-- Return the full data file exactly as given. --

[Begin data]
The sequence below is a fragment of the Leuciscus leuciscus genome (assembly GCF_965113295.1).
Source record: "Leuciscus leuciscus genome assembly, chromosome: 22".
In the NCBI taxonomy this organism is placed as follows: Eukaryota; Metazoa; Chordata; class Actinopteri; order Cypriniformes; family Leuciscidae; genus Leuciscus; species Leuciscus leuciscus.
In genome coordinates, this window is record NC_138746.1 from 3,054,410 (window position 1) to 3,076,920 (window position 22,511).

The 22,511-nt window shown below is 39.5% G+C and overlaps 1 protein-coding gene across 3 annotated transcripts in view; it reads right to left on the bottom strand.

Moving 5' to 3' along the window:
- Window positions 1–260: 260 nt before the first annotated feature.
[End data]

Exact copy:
The sequence below is a fragment of the Leuciscus leuciscus genome (assembly GCF_965113295.1).
Source record: "Leuciscus leuciscus genome assembly, chromosome: 22".
In the NCBI taxonomy this organism is placed as follows: Eukaryota; Metazoa; Chordata; class Actinopteri; order Cypriniformes; family Leuciscidae; genus Leuciscus; species Leuciscus leuciscus.
In genome coordinates, this window is record NC_138746.1 from 3,054,410 (window position 1) to 3,076,920 (window position 22,511).

The 22,511-nt window shown below is 39.5% G+C and overlaps 1 protein-coding gene across 3 annotated transcripts in view; it reads right to left on the bottom strand.

Moving 5' to 3' along the window:
- Window positions 1–260: 260 nt before the first annotated feature.